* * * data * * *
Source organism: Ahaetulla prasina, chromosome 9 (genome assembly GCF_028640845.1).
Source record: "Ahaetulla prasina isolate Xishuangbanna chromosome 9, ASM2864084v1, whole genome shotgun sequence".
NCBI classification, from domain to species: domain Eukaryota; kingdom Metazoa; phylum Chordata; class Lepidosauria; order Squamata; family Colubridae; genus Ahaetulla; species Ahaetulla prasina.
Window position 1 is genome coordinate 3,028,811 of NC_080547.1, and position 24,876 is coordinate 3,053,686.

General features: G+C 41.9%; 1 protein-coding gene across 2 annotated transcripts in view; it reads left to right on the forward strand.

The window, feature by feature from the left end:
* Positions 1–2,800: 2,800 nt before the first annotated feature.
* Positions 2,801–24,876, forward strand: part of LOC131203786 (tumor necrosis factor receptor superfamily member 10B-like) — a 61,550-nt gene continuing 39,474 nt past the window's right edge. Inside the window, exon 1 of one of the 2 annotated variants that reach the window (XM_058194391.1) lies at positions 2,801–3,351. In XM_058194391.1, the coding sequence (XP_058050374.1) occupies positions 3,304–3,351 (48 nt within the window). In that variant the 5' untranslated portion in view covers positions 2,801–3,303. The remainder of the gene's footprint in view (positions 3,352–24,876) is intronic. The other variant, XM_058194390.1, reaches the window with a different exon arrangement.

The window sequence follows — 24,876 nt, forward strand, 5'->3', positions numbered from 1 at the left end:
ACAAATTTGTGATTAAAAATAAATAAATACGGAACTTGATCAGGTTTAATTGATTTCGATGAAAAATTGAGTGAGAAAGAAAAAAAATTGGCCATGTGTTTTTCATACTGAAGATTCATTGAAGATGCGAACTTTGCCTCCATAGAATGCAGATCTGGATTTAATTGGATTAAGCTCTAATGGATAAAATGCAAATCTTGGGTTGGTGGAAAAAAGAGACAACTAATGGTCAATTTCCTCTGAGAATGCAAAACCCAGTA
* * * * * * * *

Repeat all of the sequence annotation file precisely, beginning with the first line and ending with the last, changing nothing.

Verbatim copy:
Source organism: Ahaetulla prasina, chromosome 9 (genome assembly GCF_028640845.1).
Source record: "Ahaetulla prasina isolate Xishuangbanna chromosome 9, ASM2864084v1, whole genome shotgun sequence".
NCBI classification, from domain to species: domain Eukaryota; kingdom Metazoa; phylum Chordata; class Lepidosauria; order Squamata; family Colubridae; genus Ahaetulla; species Ahaetulla prasina.
Window position 1 is genome coordinate 3,028,811 of NC_080547.1, and position 24,876 is coordinate 3,053,686.

General features: G+C 41.9%; 1 protein-coding gene across 2 annotated transcripts in view; it reads left to right on the forward strand.

The window, feature by feature from the left end:
* Positions 1–2,800: 2,800 nt before the first annotated feature.
* Positions 2,801–24,876, forward strand: part of LOC131203786 (tumor necrosis factor receptor superfamily member 10B-like) — a 61,550-nt gene continuing 39,474 nt past the window's right edge. Inside the window, exon 1 of one of the 2 annotated variants that reach the window (XM_058194391.1) lies at positions 2,801–3,351. In XM_058194391.1, the coding sequence (XP_058050374.1) occupies positions 3,304–3,351 (48 nt within the window). In that variant the 5' untranslated portion in view covers positions 2,801–3,303. The remainder of the gene's footprint in view (positions 3,352–24,876) is intronic. The other variant, XM_058194390.1, reaches the window with a different exon arrangement.

The window sequence follows — 24,876 nt, forward strand, 5'->3', positions numbered from 1 at the left end:
ACAAATTTGTGATTAAAAATAAATAAATACGGAACTTGATCAGGTTTAATTGATTTCGATGAAAAATTGAGTGAGAAAGAAAAAAAATTGGCCATGTGTTTTTCATACTGAAGATTCATTGAAGATGCGAACTTTGCCTCCATAGAATGCAGATCTGGATTTAATTGGATTAAGCTCTAATGGATAAAATGCAAATCTTGGGTTGGTGGAAAAAAGAGACAACTAATGGTCAATTTCCTCTGAGAATGCAAAACCCAGTA